Red Light Special Pattern
Posted by Jared Flood on
Pattern: Red Light Special Size: to fit an average adult head (21-23") Gauge: 24 sts and 26 rows = 4 in/10 cm Skill Level: Intermediate to Advanced Needles*: - One 16" circular needle in size necessary to get you gauge. - One set of DPN's of the same size. - One 16" circular needle two sizes smaller than your main needle (for lining) * Circular needles with cables longer than 16" can be used with Magic Loop Method with similar results. Suggested needle sizes are US 4-6 to get gauge. Your results may vary. Materials: KnitPicks 'Telemark' (100% Wool, Sport Weight.) - 1 skein MC (Chestnut) - 1 skein CC1 (Aubergine) - 1 skein CC2 (Bayberry) - 1 skein CC3 (Poppy) - Lining Yarn; a partial skein of sport weight cotton or merino (something soft to satisfy the ears of the wearer) Techniques Employed: knit and purl; provisional cast on; turned hem; directional decreasing (ssk and k2tog); stranded knitting with 4 colors (never more than 2 colors on one row); Summary: This hat is worked in basic Norwegian style beginning with the cotton/merino lining, followed by a turning row of purl stitches, the main body chart of the hat (knit with 4 colors) and ending with a rapid decrease crown (decrease 8 sts ever round). The chart provided below repeats itself 4 times around the circumference of the hat, dividing it into four sections with four faux seams that shape the crown decreases cleanly towards the center. If you have never worked a hat in this style, I recommend reading the complete pattern at least one time through before you begin to best familiarize yourself with the construction techniques. D I R E C T I O N S: Lining: With smaller circular needle and Lining Yarn provisionally cast on 128 sts. Join stitches and place marker to indicate beginning of round. Work in stockinette (k all sts) until lining measures 3". Next Row: Switching to Larger circular needle and MC (Chestnut), knit one round. Next Row: purl all sts (this is considered the 'turning row') Main Body: With CC1 (Aubergine), knitting all sts, begin working chart. Please see 'Special Notes' below in regard to carrying colors. NOTE: When you have worked 3" of main hat pattern, you will be joining the lining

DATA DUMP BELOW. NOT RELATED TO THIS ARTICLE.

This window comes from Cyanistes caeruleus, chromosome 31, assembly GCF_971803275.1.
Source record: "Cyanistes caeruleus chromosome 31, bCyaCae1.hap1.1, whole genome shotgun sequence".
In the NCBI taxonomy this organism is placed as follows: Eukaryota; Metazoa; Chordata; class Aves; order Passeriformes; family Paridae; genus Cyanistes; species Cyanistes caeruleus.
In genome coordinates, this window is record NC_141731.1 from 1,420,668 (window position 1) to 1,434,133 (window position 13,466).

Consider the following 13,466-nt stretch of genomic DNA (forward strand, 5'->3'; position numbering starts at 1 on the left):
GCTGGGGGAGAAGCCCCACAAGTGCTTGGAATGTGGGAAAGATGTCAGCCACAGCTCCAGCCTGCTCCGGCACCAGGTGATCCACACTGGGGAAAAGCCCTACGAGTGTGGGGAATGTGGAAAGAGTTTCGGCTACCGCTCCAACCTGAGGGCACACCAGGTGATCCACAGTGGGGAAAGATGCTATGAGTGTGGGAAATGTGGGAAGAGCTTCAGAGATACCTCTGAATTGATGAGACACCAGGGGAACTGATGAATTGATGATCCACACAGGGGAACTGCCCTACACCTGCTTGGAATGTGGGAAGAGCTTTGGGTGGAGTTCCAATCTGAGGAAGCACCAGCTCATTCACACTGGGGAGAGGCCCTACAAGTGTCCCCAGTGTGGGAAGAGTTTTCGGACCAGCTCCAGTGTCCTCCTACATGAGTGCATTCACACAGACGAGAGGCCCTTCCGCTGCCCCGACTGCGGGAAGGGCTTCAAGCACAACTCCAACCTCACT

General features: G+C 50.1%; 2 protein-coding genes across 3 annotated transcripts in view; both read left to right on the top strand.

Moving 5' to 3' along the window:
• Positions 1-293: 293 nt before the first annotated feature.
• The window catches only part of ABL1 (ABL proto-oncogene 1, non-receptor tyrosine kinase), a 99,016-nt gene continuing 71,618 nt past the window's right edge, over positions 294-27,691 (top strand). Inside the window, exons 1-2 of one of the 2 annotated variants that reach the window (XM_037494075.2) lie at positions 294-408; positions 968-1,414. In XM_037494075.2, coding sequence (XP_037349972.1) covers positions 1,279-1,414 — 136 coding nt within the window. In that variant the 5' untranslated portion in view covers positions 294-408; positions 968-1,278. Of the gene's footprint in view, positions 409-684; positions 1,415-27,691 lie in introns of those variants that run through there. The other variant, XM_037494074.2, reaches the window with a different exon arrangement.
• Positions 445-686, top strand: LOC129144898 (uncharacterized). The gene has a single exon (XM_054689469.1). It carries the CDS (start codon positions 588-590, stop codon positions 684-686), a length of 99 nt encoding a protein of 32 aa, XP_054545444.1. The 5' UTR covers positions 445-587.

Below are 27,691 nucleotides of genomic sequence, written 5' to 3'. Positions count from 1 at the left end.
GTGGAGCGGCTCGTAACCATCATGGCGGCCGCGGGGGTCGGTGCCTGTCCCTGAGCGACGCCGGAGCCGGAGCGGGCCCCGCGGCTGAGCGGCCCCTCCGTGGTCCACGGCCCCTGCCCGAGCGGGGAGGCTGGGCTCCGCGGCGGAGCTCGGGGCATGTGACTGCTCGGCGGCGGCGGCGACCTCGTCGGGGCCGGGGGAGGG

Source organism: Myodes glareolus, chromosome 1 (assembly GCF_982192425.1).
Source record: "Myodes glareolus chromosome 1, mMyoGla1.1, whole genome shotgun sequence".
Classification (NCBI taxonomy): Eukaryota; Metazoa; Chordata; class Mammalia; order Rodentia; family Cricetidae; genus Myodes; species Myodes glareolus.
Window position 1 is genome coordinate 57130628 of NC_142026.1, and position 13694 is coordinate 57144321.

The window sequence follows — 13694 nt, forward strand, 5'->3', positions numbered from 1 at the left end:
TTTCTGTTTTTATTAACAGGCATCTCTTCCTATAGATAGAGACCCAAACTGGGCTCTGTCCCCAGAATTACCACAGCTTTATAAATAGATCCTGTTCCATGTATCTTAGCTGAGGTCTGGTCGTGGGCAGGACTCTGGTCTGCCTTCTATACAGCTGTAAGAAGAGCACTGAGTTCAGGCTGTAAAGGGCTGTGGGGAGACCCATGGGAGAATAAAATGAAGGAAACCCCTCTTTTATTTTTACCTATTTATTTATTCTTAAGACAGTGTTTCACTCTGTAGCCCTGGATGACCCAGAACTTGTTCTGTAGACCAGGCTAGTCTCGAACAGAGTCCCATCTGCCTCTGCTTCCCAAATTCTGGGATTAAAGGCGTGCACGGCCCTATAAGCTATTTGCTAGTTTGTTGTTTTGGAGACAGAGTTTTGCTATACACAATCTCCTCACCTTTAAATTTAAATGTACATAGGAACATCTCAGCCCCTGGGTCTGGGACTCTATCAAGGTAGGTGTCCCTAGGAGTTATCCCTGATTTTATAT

After 3" of the main chart have been worked (or when the length of the lining is exactly equal to the length of the main body), you will join the hem. This process is worked over one entire row of knit stitches. Joining the Hem: Fold lining along turning row so that WS of lining and WS of body are facing one another. You should have the same number of sts along your provisional cast-on as you do live stitches (128). Feed all provisionally casted on loops onto the length of your smaller circular needle, ending at the beginning of the round. Making sure that all stitches are lined up begin joining the hem by knitting first body stitch together with first hem stitch (as a k2tog). Repeat k2tog for every pair of stitches all the way around [in essence you will be doing 128 k2togs and seaming the lining onto the main body as you knit. This method yields a clean and professional hem with no finishing required!] When you complete this round, resume working chart as before until you reach your first decrease round. Shaping the Crown: Decreases are included in the chart. Decrease 1 st on each side of every 'seam' on every round. Switch to Double Pointed Needles when the number of stitches becomes too small for your circular. You will be decreasing at a rate of 8 stitches per row, yielding a rather flat crown. Because of the length of the main chart, a flat crown is necessary to get correct sizing. When you complete the chart, you will have 16 stitches remaining on the needles. Cut a 10" tail of MC, thread through a tapestry needle and draw through 16 remaining sts. Pull tail to tighten opening and weave into fabric to secure. Weave in all remaining ends. Block hat (see below). Blocking: Blocking is a NECESSITY with stranded knitting. It will also even out tension issues in an incredible way. Fill a sink with lukewarm water and half a capful of wool wash (I prefer non-rinse wool washes like Eucalan). Immerse hat in water, gently squeezing out any air that's caught up in your stranding. Let that hat soak for 5-10 minutes. Remove from water, gently squeeze out all excess water. DO NOT WRING OR TWIST FABRIC. Roll inside a dry towel and stomp on it to get out all moisture possible. Shape hat over a 'head-shaped' object (I prefer a medium size cereal bowl place upside down on top of a paper towel roll). Air dry. Special Notes: * Carrying colors: You may choose to carry all three Contrasting Colors up the inside of the hat along the seam. I did this and it worked relatively well, although it does add a bit of bulk. If you wish to cut your ends at the conclusion of each color section, this will work fine. Beware, however, that you will have a whole bunch of ends to weave in during finishing. * Jody has an informative post about turning a hem here that may help you visualize the process. If you find any mistakes in the pattern, please feel free to send me an e-mail at firstname.lastname@example.org and I will amend the pattern to help future knitters. Also, I encourage you to e-mail me with pictures of your finished hats - I do so love seeing your work. I'm happy to share this pattern with you, fair readers - thank you for supporting what I do here! All content and photos are ©brooklyntweed. All rights reserved. This pattern is for personal and non-profit use ONLY. You may print this pattern only if copyright information stays intact. You may not sell items made from this pattern for profit or distribute these patterns in a retail environment to promote yarn sales.